OSP wanted mobile data terminals to handle all of these requirements electronically. It ended up selecting technology from Panasonic, Netmotion, Advanced Public Safety, Niche Technologies, Intergraph, Verizon Wireless and Progress Software. The resulting mobile data terminals and supporting infrastructure deliver a mobility solution that includes e-ticketing, mobile records management and field reporting, mobile CAD and SOA to support systems integration.

Paperless records are now submitted directly to all 39 of the state’s circuit courts and 38 of the 45 justice courts. Electronic submission of citations and crash reports to courts increased from under 100 a month to over 8,000 a month. Electronic field reporting has reduced time/travel approximately 34% and is expected to be reduced by 85% by end of 2013. Errors have decreased from 10% to under 1%.


Michelin North America
A united team across business and IT shared development, promotion,
rollout and management of new mobile strategy. Michelin North America has increased the number of mobile email users from 90 to over 1,500, with a target of 4,000, and all at a net-neutral cost to Michelin. “Initially, devices were 100% company-owned and obsolete,” explains Dan Gossett, IS infrastructure. “Only 90 employees were allowed access to email on mobile devices, and fewer than 400 were allowed access to calendars on these devices.”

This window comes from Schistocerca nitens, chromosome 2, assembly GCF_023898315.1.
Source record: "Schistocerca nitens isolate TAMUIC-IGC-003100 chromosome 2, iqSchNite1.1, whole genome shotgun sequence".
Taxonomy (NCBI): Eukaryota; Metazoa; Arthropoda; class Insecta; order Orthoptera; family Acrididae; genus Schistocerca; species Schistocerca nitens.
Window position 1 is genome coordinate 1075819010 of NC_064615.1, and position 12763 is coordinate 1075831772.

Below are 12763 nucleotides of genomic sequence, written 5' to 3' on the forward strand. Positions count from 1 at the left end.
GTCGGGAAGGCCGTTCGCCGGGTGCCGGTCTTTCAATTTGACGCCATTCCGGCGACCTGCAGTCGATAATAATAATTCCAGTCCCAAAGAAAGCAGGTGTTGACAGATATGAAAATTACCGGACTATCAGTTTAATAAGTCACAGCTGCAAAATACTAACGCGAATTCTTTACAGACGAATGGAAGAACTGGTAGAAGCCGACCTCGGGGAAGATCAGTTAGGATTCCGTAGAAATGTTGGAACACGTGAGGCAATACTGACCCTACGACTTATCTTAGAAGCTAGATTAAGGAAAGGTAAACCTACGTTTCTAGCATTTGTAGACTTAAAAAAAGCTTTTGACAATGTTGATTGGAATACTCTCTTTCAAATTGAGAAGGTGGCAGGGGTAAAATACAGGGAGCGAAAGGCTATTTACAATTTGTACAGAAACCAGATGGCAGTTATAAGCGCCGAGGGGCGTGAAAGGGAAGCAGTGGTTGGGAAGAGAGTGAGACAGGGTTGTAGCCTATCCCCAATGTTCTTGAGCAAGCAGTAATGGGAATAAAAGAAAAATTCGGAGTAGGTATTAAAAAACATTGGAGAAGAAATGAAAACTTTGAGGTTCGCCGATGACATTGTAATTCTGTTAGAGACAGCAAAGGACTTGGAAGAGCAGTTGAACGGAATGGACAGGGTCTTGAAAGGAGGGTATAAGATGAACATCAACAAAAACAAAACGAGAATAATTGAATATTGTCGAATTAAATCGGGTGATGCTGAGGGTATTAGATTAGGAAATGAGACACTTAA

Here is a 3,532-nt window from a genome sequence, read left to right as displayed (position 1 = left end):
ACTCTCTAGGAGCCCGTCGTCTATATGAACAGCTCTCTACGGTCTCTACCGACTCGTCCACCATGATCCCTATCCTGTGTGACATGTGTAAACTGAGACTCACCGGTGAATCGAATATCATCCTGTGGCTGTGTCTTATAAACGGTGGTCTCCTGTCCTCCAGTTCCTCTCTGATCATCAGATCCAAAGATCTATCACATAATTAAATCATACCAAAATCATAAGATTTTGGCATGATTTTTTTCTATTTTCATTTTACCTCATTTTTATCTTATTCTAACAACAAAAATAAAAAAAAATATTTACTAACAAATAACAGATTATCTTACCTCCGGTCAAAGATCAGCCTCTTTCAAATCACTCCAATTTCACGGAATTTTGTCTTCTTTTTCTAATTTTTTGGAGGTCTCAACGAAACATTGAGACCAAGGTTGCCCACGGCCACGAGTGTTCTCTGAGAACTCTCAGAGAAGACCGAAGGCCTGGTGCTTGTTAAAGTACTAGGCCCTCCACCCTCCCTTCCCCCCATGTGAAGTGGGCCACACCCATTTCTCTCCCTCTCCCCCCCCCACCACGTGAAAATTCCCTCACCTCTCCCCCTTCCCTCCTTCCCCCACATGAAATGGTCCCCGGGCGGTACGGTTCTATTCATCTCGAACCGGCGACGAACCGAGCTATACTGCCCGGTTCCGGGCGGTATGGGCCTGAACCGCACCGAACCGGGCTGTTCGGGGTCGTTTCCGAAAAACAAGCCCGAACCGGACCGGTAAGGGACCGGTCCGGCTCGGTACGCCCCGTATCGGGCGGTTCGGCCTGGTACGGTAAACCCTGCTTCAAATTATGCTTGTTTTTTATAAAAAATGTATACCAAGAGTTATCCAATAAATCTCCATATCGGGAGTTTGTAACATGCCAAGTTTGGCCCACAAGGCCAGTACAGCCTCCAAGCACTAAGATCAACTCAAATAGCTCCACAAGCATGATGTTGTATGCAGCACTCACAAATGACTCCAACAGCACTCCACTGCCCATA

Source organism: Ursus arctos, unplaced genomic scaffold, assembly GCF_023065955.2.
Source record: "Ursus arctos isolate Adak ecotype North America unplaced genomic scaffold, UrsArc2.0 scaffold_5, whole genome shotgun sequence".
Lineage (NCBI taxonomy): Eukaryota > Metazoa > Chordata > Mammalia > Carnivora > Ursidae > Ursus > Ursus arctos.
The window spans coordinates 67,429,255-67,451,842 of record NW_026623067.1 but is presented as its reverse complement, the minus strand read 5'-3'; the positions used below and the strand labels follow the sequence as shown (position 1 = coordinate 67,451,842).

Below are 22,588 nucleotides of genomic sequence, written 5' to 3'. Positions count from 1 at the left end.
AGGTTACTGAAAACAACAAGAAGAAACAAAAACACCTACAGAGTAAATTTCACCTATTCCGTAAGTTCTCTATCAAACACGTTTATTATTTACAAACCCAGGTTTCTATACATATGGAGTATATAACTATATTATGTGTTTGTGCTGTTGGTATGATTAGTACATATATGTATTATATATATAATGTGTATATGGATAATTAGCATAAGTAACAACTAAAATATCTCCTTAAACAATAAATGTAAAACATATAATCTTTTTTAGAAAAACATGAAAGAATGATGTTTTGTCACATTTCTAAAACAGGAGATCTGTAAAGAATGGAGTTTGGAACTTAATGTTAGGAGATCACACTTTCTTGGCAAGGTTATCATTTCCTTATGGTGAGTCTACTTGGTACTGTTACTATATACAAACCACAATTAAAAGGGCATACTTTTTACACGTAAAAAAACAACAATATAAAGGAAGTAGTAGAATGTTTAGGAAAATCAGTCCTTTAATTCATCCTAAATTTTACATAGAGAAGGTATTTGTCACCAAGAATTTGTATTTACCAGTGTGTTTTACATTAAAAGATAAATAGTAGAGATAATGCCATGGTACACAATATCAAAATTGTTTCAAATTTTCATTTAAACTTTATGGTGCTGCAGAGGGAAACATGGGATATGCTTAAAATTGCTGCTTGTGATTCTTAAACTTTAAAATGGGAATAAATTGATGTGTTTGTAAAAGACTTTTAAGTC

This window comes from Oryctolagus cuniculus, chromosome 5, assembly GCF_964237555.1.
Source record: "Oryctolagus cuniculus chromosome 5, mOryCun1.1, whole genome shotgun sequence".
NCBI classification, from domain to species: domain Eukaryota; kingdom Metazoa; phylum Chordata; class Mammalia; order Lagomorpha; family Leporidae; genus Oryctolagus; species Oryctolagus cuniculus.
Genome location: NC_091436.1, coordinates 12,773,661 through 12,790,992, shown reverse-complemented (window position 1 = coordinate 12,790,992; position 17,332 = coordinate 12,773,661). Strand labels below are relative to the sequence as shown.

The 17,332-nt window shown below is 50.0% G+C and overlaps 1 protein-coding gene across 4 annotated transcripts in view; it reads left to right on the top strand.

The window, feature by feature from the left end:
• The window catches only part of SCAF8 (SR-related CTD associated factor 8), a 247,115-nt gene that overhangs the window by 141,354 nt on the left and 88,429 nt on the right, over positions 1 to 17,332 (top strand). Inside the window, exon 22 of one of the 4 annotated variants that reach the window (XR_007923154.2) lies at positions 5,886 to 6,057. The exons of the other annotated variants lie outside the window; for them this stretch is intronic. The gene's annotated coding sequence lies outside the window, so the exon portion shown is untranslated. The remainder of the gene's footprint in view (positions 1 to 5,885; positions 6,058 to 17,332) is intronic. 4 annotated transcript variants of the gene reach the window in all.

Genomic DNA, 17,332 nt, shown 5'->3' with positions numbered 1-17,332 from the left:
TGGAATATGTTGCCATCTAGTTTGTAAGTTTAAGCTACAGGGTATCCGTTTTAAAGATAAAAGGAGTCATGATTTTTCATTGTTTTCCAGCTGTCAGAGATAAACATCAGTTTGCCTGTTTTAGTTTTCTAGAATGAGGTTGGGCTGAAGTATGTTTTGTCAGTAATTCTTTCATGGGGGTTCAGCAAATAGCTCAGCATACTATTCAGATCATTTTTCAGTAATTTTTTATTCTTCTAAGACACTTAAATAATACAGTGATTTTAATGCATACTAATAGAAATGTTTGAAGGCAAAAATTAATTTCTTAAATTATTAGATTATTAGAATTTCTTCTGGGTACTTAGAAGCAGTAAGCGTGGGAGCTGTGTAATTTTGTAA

In mid-2011, the company created a team composed of executives and representatives from IT, HR, finance and legal to share in the development, promotion, rollout and management of a new mobile strategy, policies and behaviors.

The team decided to transition the mobility business model from corporate-owned to personal-liable. “We replaced an obsolete device environment with an update to the PIM software environment — from cable synchronization through ActiveSync to IBM Traveler,” continues Gossett.

Cass Information Systems provided a system to register employees, ensure policy acknowledgement and distribute credits directly to the employees’ wireless carriers. This guarantees fairness, accountability and consistency of the reimbursement process.

“The biggest benefit has been updating the technology and functionality available for our employees in order to improve their productivity and efficiency,” he adds. The program is on target with adoption rates and is cost neutral. Michelin has also already achieved new vendor discounts across all vendors in the U.S. and Canada.

Another benefit, according to Gossett is, “More flexibility and choices for our employees is resulting in employee satisfaction. They are able to choose their phone, wireless carrier and plan. In the past, this was not the case.”


comments powered by Disqus

RATE THIS CONTENT (5 Being the Best)

Current rating: 5 (1 ratings)



Must See


What Enterprise Apps Need Now

Mobile Enterprise explores how companies across all segments are increasingly leveraging mobile apps to enhance productivity for everyone, from field service workers to C-level executives.